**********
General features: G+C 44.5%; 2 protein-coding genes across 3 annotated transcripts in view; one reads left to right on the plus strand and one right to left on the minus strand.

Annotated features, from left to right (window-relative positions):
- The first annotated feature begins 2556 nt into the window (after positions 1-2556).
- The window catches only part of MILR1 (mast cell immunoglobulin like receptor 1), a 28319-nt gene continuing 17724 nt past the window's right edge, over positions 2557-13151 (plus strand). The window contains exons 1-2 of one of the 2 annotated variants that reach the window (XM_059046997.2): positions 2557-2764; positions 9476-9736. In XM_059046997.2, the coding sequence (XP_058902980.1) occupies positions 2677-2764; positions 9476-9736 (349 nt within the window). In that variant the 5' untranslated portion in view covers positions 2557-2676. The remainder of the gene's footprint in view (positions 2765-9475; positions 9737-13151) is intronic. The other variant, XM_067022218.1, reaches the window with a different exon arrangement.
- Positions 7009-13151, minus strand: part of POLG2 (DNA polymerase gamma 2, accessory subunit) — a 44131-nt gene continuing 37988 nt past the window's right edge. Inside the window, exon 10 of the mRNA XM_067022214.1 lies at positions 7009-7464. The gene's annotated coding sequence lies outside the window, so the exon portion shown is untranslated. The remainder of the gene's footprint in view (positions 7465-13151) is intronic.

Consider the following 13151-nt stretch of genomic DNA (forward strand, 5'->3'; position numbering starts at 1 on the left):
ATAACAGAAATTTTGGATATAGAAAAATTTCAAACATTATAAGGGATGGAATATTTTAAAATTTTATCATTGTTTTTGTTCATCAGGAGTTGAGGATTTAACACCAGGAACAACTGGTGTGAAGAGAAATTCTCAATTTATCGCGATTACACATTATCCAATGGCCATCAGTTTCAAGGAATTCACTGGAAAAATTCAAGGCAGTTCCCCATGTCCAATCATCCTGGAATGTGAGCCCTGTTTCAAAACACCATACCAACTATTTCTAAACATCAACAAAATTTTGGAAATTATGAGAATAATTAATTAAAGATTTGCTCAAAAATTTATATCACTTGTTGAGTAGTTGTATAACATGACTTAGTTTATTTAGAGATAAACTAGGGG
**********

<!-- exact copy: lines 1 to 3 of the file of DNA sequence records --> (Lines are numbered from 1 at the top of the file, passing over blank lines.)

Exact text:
General features: G+C 44.5%; 2 protein-coding genes across 3 annotated transcripts in view; one reads left to right on the plus strand and one right to left on the minus strand.

Annotated features, from left to right (window-relative positions):
- The first annotated feature begins 2556 nt into the window (after positions 1-2556).